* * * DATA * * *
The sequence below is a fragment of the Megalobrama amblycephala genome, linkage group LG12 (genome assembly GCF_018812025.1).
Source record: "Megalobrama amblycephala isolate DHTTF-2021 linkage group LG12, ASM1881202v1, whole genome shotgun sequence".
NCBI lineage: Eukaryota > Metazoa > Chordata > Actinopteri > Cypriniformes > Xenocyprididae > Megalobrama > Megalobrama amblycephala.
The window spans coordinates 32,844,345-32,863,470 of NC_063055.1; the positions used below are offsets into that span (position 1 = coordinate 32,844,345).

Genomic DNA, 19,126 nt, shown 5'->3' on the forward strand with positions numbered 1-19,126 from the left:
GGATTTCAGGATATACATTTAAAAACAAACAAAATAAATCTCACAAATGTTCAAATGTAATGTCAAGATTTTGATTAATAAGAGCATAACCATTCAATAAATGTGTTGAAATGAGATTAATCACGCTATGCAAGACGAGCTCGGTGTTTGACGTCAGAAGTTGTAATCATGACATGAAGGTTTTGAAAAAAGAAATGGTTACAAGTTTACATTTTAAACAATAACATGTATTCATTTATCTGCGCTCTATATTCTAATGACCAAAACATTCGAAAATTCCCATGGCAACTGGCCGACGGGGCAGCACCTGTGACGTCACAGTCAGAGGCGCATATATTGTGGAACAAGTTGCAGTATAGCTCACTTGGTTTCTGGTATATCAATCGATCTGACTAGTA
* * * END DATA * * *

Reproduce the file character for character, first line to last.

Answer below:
The sequence below is a fragment of the Megalobrama amblycephala genome, linkage group LG12 (genome assembly GCF_018812025.1).
Source record: "Megalobrama amblycephala isolate DHTTF-2021 linkage group LG12, ASM1881202v1, whole genome shotgun sequence".
NCBI lineage: Eukaryota > Metazoa > Chordata > Actinopteri > Cypriniformes > Xenocyprididae > Megalobrama > Megalobrama amblycephala.
The window spans coordinates 32,844,345-32,863,470 of NC_063055.1; the positions used below are offsets into that span (position 1 = coordinate 32,844,345).

Genomic DNA, 19,126 nt, shown 5'->3' on the forward strand with positions numbered 1-19,126 from the left:
GGATTTCAGGATATACATTTAAAAACAAACAAAATAAATCTCACAAATGTTCAAATGTAATGTCAAGATTTTGATTAATAAGAGCATAACCATTCAATAAATGTGTTGAAATGAGATTAATCACGCTATGCAAGACGAGCTCGGTGTTTGACGTCAGAAGTTGTAATCATGACATGAAGGTTTTGAAAAAAGAAATGGTTACAAGTTTACATTTTAAACAATAACATGTATTCATTTATCTGCGCTCTATATTCTAATGACCAAAACATTCGAAAATTCCCATGGCAACTGGCCGACGGGGCAGCACCTGTGACGTCACAGTCAGAGGCGCATATATTGTGGAACAAGTTGCAGTATAGCTCACTTGGTTTCTGGTATATCAATCGATCTGACTAGTA